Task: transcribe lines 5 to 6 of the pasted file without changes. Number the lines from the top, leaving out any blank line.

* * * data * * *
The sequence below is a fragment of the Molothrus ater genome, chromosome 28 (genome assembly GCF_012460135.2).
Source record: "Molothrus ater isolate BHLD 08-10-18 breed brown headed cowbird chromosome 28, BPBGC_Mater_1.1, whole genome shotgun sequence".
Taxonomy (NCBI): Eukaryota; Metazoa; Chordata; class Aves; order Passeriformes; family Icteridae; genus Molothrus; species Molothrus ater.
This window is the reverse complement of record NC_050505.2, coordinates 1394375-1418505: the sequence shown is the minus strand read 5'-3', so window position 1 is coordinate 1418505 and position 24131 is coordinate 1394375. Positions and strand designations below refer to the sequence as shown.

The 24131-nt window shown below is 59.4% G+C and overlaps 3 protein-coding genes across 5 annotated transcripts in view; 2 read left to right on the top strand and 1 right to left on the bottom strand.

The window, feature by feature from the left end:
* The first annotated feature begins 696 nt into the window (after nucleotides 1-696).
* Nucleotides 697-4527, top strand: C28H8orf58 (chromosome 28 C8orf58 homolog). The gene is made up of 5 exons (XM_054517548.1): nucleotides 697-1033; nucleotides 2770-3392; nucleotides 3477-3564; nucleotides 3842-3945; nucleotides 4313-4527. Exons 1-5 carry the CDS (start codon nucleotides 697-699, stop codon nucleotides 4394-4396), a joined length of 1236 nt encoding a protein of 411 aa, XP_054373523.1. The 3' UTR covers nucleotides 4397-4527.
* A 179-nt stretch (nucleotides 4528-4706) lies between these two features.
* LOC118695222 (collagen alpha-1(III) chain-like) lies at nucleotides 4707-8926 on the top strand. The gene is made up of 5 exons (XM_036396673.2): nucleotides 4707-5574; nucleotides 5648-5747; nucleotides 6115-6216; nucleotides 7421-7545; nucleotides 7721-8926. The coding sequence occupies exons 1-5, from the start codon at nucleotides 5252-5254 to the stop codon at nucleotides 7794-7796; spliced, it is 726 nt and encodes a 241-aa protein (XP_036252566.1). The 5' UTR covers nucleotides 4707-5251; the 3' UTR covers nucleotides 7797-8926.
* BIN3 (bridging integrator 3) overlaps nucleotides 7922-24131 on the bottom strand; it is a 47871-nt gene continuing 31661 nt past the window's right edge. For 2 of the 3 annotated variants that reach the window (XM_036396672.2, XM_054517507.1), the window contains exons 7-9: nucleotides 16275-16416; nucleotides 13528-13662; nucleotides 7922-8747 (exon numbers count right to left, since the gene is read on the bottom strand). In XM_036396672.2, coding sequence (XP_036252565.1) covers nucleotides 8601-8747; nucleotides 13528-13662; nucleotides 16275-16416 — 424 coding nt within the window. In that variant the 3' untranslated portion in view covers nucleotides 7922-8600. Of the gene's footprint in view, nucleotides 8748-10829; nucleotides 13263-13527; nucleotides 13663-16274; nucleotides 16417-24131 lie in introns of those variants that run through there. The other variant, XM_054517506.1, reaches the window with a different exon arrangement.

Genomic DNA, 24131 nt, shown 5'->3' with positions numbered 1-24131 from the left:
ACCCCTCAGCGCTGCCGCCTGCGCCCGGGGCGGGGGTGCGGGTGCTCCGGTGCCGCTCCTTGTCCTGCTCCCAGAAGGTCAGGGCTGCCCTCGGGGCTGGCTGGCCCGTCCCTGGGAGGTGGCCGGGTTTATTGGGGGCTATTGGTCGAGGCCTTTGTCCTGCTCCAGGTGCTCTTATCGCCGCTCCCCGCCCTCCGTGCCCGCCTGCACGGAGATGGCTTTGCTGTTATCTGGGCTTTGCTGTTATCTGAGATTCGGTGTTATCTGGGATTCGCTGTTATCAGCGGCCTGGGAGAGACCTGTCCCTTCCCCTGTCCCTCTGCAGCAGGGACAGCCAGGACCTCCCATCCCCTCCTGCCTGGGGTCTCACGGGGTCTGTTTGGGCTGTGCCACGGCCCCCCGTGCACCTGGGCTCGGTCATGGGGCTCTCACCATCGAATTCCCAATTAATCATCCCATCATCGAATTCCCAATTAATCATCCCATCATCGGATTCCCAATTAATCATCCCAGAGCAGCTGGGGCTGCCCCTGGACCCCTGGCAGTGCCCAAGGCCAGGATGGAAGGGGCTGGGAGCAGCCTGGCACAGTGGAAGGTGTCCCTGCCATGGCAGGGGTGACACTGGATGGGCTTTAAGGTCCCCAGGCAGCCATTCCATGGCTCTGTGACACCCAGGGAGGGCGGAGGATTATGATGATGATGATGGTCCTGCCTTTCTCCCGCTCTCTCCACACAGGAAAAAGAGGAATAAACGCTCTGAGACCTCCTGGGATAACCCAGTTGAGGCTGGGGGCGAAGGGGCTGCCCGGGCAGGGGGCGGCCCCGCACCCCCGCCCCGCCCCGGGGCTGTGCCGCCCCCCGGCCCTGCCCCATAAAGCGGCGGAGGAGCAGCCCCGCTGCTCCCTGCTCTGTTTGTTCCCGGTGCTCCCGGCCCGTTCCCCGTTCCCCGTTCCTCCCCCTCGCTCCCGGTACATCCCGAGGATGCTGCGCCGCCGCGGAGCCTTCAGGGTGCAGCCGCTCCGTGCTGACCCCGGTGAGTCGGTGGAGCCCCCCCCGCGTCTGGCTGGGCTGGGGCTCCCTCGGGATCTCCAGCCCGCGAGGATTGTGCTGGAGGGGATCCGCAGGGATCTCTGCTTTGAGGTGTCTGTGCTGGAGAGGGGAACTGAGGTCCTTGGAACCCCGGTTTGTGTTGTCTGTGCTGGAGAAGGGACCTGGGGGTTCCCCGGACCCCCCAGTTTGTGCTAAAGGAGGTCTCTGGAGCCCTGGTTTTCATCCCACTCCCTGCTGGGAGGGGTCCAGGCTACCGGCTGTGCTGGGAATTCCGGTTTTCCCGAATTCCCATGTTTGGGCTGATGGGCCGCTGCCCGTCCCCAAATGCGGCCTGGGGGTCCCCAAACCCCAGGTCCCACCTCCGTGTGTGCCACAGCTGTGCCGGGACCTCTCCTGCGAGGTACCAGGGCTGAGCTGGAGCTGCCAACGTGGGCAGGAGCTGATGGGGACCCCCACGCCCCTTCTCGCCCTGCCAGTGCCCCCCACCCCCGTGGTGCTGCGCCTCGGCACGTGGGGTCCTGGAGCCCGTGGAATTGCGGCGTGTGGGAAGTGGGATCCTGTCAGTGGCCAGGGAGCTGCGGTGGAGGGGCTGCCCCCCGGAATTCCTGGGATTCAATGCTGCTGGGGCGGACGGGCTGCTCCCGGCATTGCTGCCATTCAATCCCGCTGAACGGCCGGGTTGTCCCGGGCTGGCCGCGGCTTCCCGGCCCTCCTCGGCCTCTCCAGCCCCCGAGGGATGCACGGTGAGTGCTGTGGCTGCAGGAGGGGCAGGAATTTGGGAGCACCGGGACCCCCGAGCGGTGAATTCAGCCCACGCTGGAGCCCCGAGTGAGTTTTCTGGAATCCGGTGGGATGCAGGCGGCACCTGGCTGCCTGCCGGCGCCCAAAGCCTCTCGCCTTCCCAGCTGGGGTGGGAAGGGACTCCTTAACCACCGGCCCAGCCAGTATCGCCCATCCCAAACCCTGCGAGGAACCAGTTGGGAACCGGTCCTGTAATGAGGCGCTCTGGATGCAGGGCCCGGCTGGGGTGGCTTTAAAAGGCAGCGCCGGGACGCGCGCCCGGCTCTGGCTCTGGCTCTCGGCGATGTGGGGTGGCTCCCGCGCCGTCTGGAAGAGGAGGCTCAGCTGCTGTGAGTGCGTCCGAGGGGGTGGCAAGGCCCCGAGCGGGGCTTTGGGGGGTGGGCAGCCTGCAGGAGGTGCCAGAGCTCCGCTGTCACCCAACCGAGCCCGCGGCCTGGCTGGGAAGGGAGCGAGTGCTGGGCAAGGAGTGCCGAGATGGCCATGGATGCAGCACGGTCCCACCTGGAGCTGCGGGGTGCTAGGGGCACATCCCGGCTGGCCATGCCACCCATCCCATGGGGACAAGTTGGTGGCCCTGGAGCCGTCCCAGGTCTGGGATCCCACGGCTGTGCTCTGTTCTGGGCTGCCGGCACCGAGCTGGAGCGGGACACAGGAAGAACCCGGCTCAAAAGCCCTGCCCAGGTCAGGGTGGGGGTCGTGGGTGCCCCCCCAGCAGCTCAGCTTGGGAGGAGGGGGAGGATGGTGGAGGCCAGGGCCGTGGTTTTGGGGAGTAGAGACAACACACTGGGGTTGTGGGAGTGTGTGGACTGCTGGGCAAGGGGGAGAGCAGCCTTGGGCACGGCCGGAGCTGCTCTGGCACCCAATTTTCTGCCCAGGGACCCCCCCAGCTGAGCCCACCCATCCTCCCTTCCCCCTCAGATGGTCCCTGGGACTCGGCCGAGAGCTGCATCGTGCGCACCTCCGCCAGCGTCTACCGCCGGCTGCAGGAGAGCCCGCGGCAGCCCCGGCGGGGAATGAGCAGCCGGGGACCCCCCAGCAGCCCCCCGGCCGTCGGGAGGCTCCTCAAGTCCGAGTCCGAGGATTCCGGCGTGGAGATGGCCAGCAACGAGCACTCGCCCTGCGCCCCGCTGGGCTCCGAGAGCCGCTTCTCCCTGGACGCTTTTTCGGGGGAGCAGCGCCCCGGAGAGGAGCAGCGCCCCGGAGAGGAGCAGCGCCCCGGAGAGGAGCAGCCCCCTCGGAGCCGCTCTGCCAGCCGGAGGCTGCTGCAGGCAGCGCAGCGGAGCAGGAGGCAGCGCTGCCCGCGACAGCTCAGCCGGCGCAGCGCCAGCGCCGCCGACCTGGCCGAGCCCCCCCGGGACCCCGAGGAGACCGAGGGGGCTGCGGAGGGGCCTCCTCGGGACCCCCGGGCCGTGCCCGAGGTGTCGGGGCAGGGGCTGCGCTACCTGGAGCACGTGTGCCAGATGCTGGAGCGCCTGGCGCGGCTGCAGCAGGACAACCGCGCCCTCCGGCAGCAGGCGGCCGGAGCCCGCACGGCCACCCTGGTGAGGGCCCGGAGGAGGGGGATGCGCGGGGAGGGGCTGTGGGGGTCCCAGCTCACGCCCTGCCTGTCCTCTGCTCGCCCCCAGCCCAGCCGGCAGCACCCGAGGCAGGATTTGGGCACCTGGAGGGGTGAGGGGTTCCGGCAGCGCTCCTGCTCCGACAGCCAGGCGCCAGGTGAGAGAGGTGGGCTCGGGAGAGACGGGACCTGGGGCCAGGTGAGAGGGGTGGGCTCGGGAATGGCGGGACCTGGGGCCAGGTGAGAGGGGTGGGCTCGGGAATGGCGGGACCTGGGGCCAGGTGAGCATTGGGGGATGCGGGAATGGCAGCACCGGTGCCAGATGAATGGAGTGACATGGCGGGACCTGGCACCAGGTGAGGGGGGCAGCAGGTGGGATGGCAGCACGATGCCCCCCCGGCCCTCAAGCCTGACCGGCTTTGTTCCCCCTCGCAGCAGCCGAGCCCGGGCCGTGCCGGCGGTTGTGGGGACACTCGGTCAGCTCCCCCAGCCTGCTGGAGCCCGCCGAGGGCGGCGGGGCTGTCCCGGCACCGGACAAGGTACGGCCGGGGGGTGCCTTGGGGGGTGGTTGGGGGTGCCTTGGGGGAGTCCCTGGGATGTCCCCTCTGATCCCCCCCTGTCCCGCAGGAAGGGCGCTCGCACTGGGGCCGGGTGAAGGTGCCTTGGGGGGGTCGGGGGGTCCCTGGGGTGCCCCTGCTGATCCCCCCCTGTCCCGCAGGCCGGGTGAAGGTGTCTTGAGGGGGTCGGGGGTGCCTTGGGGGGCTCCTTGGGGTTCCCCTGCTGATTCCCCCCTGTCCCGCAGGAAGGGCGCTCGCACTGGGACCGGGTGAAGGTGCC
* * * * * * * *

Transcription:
The 24131-nt window shown below is 59.4% G+C and overlaps 3 protein-coding genes across 5 annotated transcripts in view; 2 read left to right on the top strand and 1 right to left on the bottom strand.

The window, feature by feature from the left end: